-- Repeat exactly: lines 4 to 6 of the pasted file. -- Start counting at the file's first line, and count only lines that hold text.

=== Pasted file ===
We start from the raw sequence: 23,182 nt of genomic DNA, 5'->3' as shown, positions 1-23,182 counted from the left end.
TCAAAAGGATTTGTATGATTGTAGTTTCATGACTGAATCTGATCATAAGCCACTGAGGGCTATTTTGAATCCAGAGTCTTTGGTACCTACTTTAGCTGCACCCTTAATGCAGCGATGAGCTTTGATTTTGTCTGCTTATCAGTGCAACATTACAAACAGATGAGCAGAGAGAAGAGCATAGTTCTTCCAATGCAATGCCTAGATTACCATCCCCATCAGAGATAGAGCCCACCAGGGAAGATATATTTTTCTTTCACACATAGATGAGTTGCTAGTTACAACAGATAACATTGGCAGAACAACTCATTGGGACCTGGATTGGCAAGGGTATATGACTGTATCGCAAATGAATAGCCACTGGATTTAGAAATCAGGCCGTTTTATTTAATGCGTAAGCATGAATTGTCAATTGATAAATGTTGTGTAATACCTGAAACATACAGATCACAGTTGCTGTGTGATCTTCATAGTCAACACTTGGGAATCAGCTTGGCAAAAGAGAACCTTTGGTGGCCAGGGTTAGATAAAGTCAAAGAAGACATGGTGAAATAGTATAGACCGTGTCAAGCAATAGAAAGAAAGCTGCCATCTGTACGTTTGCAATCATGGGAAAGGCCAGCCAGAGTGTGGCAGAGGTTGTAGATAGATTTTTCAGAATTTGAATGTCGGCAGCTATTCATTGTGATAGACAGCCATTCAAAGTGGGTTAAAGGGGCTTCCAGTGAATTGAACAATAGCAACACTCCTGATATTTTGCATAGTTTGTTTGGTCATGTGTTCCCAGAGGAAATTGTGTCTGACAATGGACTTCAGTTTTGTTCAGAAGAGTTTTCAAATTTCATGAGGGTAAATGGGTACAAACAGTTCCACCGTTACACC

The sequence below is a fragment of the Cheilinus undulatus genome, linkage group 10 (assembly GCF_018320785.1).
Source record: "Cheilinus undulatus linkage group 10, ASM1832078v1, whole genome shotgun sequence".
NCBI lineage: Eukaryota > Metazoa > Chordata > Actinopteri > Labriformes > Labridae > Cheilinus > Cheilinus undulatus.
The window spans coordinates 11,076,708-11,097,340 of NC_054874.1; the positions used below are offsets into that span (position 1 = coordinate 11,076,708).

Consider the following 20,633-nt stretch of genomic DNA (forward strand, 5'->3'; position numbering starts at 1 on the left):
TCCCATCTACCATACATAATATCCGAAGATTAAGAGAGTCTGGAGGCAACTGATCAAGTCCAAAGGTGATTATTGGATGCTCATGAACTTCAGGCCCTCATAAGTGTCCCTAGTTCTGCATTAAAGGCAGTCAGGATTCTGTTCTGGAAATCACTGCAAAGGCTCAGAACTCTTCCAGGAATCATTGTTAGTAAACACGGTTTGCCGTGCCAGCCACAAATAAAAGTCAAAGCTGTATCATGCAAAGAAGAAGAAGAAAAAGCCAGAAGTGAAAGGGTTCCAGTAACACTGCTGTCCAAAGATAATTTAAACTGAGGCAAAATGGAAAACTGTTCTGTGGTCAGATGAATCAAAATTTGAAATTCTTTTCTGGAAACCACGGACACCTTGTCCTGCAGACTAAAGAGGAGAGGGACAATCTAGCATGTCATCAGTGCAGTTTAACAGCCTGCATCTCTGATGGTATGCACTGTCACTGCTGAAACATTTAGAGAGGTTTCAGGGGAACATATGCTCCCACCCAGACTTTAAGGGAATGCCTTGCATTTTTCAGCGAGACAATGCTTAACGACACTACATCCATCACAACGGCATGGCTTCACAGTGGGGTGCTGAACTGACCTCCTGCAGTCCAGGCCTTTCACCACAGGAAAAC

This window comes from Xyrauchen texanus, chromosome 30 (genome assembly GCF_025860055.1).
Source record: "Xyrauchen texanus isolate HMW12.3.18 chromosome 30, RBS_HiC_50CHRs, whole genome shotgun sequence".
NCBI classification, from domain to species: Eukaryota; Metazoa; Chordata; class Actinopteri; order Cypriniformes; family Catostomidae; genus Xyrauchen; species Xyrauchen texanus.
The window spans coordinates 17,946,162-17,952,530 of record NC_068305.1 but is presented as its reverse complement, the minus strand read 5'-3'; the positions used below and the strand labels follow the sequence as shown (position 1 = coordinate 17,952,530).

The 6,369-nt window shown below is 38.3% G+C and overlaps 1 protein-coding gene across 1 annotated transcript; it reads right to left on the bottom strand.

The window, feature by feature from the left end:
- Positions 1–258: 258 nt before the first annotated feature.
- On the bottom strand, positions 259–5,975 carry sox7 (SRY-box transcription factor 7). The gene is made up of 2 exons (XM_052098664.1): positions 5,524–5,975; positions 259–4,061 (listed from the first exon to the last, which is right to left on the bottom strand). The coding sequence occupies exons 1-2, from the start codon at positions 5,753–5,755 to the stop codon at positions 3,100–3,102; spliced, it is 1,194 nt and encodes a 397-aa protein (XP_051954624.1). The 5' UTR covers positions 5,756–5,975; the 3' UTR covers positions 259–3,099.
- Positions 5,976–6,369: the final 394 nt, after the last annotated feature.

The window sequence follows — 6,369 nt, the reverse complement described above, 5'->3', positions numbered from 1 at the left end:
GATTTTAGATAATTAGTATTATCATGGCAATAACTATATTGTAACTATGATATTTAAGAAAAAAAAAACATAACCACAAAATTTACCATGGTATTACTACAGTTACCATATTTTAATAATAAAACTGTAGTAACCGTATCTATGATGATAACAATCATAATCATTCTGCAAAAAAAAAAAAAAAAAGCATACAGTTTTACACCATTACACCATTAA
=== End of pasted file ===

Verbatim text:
Source record: "Cheilinus undulatus linkage group 10, ASM1832078v1, whole genome shotgun sequence".
NCBI lineage: Eukaryota > Metazoa > Chordata > Actinopteri > Labriformes > Labridae > Cheilinus > Cheilinus undulatus.
The window spans coordinates 11,076,708-11,097,340 of NC_054874.1; the positions used below are offsets into that span (position 1 = coordinate 11,076,708).